In a bid to cover up the loss of 850 million dollars all cash belonging to Tether cash coffers, Bitfinex went against the law and assigned themselves money from the same coffers to cover up their mistakes.
Per findings from the New York Attorney General Office, Bitfinex exchange which is under the umbrella of iFinex Inc. has violated the New York law after investigations show Bitfinex defrauded investors.
The latter which is the issuer of Tether coins initiated a transfer to move 850 million dollars to Crypto Capital Corp a Panamanian entity without any assurances or a written contract hence violated regulations governing exchange in New York.
Moreover, the Bitfinex didn’t disclose they have lost 850 million dollars of Tether cash reserves to investors. Instead, executives of Bitfinex together with their Tether counterparts went ahead to initiate other conflicted corporate transactions which ended up with Bitfinex getting access to more cash reserves.
Per Tether’s whitepapers, its coin is backed by a ratio of 1:1 in its cash reserves. With the access, Bitfinex went ahead and took $700 of the 900 million dollars of Tether cash reserve to cover up the losses. With direct access to the Tether coffers, Bitfinex used the Tether’s cash reserve as its slush fund to cover its losses which investors were unaware of and its inability to handle withdrawals from customers.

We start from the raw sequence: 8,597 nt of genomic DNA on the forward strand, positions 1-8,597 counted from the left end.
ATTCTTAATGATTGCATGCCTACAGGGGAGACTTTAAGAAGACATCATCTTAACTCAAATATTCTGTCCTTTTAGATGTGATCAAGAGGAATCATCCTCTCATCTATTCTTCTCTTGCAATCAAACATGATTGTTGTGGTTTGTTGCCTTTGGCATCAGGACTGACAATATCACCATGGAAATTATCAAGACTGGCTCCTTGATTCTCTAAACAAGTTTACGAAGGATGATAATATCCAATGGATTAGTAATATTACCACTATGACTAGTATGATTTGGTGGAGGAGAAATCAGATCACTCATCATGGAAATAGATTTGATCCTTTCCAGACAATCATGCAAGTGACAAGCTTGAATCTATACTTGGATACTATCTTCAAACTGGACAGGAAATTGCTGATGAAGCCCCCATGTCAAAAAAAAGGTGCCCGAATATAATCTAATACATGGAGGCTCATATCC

Court Order Issued
While acting in her legal mandate of protecting consumers from such risks, Attorney General Letitia James got hold of a court order ordering Bitfinex to stop any further dissipation of US dollars that back tether tokens. Moreover, the injunction prohibits them from deleting any records or destroying any documents that may contain data needed for the investigation.
Furthermore, per the order, Bitfinex is supposed to hand over any documents related to the investigation to the AG office. In a bid to cushion customers from any harm, the AG is working on getting an injunction to compel Tether and Bitfinex to continue their trading operations. Unlike in other stablecoins like Circle’s USDC or Gemini Dollars, the above wouldn’t have happened because they carry out strict public audits. However, for Tether the lack of public audit created a loophole the executives exploited.